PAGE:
My son will be sixteen on Friday.
Can the world stops spinning for a second?
What, when, where, how, and for goodness sake why?
Sixteen years ago, the world was about to end in Y2K. People had bought up forty-two thousand cans of green beans in hope of fending off starvation. They stockpiled ammunition, and some moved their entire households to different, more remote regions of our little world. It was like the zombie apocalypse was coming, only I don’t think zombies were popular yet.
I didn’t have any food stockpiled, because, um, pregnant…duh. I ate everything in sight.
I really didn’t care if the world was ending. All I could think about was pregnancy ending.
My son will be sixteen on Friday.
* My mind is officially blown. *
Before I had kids (that time of my life when my jeans were actually skinny and my couch didn’t have sippy-cup stains), I heard people talking about how it takes a village to raise a child.
I thought they were wrong. It takes a parent to raise a kid. If you’re lucky, you get a mother, a father, and maybe a fuzzy puppy, but why the need for a whole village?
Then I had a son. Twenty-three months later, I had a daughter.
I’m sixteen years (on Friday) into this parenting gig, and I am saying, it takes a village.
Can you do it with one parent? Absolutely.
My kids have two parents. All their grandparents are alive, and they are blessed to even have more than one generation of aunts and uncles, but my kids need every one of them, and more. So do I.
They need teachers, and friends, and youth leaders, and old men and women, and young people to speak truth into their lives. They need a village to keep them accountable, to encourage them, to teach them, to give them their two-cents. They need to be loved, and they need a village of people to love.
I knew I needed a village the first day I brought my baby boy home from the hospital. A friend stopped by and showed me how to give him a bath without drowning him.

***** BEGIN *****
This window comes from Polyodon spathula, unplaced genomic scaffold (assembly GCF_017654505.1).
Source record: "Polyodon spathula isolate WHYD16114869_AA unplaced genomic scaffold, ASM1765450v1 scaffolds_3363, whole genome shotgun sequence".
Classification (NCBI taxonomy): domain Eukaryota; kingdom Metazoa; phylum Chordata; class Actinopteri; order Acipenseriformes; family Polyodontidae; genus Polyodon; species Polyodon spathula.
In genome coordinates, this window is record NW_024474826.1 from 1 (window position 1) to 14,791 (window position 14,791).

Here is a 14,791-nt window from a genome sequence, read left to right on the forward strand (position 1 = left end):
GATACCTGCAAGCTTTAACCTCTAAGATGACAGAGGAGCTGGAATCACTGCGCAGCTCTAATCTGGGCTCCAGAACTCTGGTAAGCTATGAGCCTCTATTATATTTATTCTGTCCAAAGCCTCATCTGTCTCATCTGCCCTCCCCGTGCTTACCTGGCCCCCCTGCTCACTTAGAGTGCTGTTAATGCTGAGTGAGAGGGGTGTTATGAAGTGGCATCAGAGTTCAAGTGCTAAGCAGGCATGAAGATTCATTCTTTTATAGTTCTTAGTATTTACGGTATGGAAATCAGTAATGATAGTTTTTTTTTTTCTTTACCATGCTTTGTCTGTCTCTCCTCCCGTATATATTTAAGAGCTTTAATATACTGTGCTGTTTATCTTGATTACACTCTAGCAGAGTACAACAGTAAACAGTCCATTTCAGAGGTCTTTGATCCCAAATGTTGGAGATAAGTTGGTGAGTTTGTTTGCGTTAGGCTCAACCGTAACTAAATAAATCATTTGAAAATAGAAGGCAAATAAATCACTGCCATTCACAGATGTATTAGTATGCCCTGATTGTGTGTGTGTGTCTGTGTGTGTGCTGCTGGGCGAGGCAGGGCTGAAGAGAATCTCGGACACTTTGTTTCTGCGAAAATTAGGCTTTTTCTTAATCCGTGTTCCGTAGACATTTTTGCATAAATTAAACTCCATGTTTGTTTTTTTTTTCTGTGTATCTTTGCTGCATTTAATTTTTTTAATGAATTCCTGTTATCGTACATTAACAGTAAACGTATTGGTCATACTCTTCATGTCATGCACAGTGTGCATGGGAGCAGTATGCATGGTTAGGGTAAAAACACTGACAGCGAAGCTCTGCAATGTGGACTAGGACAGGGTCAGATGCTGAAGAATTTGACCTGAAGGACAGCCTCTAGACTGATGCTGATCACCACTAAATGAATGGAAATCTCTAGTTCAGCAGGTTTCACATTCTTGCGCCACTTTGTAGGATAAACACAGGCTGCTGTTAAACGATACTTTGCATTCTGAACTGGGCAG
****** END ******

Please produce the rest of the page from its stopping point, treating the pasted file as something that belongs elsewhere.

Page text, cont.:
Infancy and the toddler years reminded me of being in college. I knew there would be an exam the next day, but I wasn’t sure what would be on the test. I never quite knew what my kids were going to do.
My son had a preschool teacher that influenced all of our lives. Dramatic? Perhaps a little, but we still quote that preschool teacher. She taught my son life-lessons, and in the nicest way possible, taught us how to be better parents.
I look back over the last sixteen years of my son’s life, and I see the village. I see those who came along and spoke truth to us. I see all the lessons we learned as parents, and I see the people who had a part in making my son who he is today.
I wouldn’t want to parent without them. And, quite honestly, I’ve often wished we would have had a tighter-knit village.
A village gives us perspective. It opens our minds and challenges our beliefs. A village picks up our slack. They reinforce our values. A village sees our needs and meets them. A village laughs with us, and cheers us on. A village sees clearly when our judgement is clouded. A village helps us know right from wrong. A village stands in the gap. They do what we cannot. A village teaches. A village listens.
Over time, the people who make up our village change. We’ve moved, living in different communities. Some are in our lives for a season, while others remain present through the years; however, one thing is constant.
My son won’t stop needing a village just because he’s turning sixteen. In fact, he may need a village now more than ever. This life our kids live is not easy. He’ll need them at eighteen, and even at twenty-one. He’ll need a village for life.
It’s called community. We weren’t meant to do this life alone.
When my son turns sixteen on Friday, I’ll be proud of all he’s become, and I’ll be thankful for all those who have been part of his life.
Does it take a village to raise a child?
I think it does.
16 Things I Love About My Son
(a tradition for birthdays)
- His hugs.
- His ability to outsmart me.
- His humor.
- His concern for others.
- His drawings.
- His confidence.
- His quick smile.
- His blue eyes.
- His black and white way of thinking.
- His desire to follow the rules.
- His single-mindedness. (Okay, sometimes this drives me crazy too!)
- His willingness to help.
- His easy way of telling people he loves them.
- His self-control.
- His heart for God.
- His desire to please his parents.
If you’d like to read more of my thoughts on community, head on over to my new creative project BloxomBlooms.com. I’m talking about shopping locally, and all the really cool stuff our neighbors make.